Driver Limitations And SLI-AA Mode
SLI, unfortunately, is not without its downsides.
If you're a fan of Dynamic Super Resolution (DSR) and Multi-Frame Anti-Aliasing (MFAA), two of Nvidia's new Maxwell-specific technologies, we have bad news for you: they are not supported in SLI under Windows 8.1. If you enable SLI, those options simply disappear from the Nvidia Control Panel. Users have reported that these do work under Windows 7, although we have not verified it ourselves. We asked Nvidia about driver support in SLI for both technologies and received the following answer:
"MFAA support for SLI configurations will be coming in a future driver release. DSR support for SLI is supported in some circumstances. More robust hardware configuration support will be coming in future driver releases."
What you do get is an SLI-exclusive anti-aliasing mode called SLI-AA that can be enabled through the Nvidia Control Panel. The company went back and forth on including this feature in its drivers. It was missing for a while and is back now. While you generally won't use it much, the option does allow you to essentially force MSAA on in DirectX 9 games that don't natively support it, and where you don't need the extra performance of SLI or where SLI AFR rendering is not supported at all. It won't work in DirectX 10 or 11 games, so the value of this feature in modern titles is negligible.
The above example illustrates the use of SLI-AA 16x compared to Blizzard's built-in FXAA support for Diablo III. You'll notice that SLI-AA produces a sharper image overall, but, like all MSAA-based techniques, does not remove aliasing from transparent textures (the banner, in this example). Click on the image to expand it for a better visual comparison.
Do you think we'd see 1080p monitors with 200hz+ in the future? Would it even make a difference to the human eye?
I also believe that alternating frames is utter crap. The fact that this has become the go to standard is a travesty. I dont care for fake fps, at the expense of consistent frames, or increased latency. If one card produces 60fps in a game. I would much rather have 2 cards produce 90fps and both of them work on the same frame at the same time, then for 2 cards to produce 120 fps alternating frames.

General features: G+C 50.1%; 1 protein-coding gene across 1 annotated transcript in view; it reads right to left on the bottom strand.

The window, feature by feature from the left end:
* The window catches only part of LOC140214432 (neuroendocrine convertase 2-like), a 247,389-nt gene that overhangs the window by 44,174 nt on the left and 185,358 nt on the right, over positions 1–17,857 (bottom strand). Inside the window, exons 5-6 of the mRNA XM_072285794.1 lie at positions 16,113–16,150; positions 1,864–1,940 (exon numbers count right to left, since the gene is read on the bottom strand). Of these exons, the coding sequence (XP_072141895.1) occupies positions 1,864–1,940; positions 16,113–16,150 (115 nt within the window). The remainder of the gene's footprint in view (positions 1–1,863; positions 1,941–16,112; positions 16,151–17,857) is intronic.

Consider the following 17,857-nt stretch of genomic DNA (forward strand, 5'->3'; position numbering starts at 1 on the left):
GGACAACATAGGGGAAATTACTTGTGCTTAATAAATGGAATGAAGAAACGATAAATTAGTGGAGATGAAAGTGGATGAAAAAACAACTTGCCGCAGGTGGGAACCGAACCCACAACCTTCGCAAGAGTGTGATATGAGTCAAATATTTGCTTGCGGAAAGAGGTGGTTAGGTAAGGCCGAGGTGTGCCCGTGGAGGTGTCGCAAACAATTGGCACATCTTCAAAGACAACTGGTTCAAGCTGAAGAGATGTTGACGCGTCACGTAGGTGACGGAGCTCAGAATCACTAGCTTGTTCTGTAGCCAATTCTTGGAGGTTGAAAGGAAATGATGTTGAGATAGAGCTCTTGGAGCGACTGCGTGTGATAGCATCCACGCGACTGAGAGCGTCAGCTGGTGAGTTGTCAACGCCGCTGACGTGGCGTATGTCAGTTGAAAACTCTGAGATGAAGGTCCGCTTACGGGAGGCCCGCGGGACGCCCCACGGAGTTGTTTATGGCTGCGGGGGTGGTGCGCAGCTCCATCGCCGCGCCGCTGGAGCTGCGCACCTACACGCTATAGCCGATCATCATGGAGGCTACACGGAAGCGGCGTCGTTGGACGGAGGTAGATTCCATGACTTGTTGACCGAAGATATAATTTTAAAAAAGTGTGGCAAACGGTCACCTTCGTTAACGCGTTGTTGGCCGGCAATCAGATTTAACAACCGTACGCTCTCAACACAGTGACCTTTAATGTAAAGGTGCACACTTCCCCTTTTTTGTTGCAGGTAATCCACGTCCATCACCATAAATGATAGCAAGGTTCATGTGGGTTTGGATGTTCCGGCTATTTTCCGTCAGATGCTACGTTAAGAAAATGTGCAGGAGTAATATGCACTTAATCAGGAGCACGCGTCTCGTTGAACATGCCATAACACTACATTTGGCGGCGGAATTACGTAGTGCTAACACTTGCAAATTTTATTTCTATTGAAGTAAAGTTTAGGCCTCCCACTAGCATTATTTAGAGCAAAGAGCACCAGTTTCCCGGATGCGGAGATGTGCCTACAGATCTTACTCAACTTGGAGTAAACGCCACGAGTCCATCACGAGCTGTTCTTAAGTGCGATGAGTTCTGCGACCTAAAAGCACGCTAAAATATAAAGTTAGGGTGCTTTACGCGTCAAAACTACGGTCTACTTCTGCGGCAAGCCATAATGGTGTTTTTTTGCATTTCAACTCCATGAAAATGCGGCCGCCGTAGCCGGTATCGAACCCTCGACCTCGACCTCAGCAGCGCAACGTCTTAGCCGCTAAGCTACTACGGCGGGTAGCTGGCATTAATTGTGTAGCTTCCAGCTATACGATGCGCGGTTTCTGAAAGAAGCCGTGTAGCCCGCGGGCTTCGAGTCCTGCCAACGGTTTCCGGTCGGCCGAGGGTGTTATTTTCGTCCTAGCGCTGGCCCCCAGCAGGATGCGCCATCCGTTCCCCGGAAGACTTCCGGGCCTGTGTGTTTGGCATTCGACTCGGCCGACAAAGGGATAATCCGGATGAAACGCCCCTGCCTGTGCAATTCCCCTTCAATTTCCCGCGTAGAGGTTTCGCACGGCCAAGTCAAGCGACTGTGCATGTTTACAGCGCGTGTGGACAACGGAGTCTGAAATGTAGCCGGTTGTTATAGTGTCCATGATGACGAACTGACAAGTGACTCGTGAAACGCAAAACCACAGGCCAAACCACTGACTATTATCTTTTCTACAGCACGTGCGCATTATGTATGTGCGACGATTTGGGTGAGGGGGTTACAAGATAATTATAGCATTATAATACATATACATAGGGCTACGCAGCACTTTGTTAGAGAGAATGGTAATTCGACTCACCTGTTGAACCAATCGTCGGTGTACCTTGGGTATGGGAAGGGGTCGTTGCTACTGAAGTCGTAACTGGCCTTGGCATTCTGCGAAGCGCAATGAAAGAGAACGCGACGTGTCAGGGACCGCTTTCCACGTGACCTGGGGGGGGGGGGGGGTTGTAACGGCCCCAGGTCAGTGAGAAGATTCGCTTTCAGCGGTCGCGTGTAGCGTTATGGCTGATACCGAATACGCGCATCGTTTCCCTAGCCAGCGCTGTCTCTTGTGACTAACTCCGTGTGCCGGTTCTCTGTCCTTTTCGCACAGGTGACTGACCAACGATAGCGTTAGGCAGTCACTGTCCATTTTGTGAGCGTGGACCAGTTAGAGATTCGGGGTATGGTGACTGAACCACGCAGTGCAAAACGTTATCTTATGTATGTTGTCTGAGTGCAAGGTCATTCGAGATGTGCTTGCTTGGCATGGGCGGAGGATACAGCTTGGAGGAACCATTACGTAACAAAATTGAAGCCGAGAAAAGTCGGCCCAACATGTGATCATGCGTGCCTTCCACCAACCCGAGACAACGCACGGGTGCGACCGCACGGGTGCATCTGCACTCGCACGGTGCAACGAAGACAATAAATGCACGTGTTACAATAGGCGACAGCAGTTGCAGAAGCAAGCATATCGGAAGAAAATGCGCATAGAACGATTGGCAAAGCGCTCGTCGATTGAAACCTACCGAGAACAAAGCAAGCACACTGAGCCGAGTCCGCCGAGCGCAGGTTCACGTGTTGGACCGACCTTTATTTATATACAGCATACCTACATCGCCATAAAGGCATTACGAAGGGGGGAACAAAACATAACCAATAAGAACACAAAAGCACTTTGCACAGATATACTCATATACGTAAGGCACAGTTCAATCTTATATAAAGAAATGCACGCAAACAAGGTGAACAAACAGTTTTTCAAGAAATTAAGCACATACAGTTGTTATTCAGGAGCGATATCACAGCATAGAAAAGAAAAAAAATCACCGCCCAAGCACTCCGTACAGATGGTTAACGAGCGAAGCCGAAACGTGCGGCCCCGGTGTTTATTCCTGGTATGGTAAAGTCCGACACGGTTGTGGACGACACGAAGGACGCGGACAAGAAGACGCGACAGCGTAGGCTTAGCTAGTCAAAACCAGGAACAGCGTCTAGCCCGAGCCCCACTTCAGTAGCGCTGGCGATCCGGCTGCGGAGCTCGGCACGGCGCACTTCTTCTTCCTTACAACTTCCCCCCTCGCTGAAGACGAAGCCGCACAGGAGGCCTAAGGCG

The only time 2 gpus should not be working on the same frame, is 3d or vr, where you need 2 angles of the same scene generated each frame. Then ya, have the cards work seperatly on their own perspective of the scene.
However, If i need to buy 2 980s to run a VR set or a 4K display Ill just wait till the prices are more mainstream.
I mean, in order to have a good SLI 980 rig you need a lot of spare cash, not to mention buying a 4K display (those that are actually any good cost a fortune), a CPU that wont bottleneck the GPUs, etc...
Too rich for my blood, Id rather stay on 1080p, untill those technologies are not only proven to be the next standard, but content is widely available.
For me, the right moment to upgrade my Q6600 will be after DX12 comes out, so I can see real performance tests on new platforms.
I had my eye on the two Acer monitors, the curved 34" 21:9 75Hz IPS, and the 27" 144HZ IPS, either one really for a future build but this piece of info tells me my i5 will be a problem.
Could it be that Intel CPUs are stagnated in performance compared to GPUs, due to lack of competition?
Is there a way around this bottleneck at 1440P? Overclocking or upgrading to Haswell-E or waiting for Sky-lake?
While true from a certain perspective, it should be clarified that you need 2 of the same number designation. As in two 980's or two 970's. I fear that new system builders will hold off from going SLI because they can't find the same *brand* of card or think they can't mix an OC 970 with a stock 970 (you can, but they will perform at the lower card's level).
PS. I run two 670's just fine (one stock EVGA and one OC Zotac)
What you say -was- true with 6xx class cards. With 9xx class cards, requirements for the cards to be identical have become much more stringent!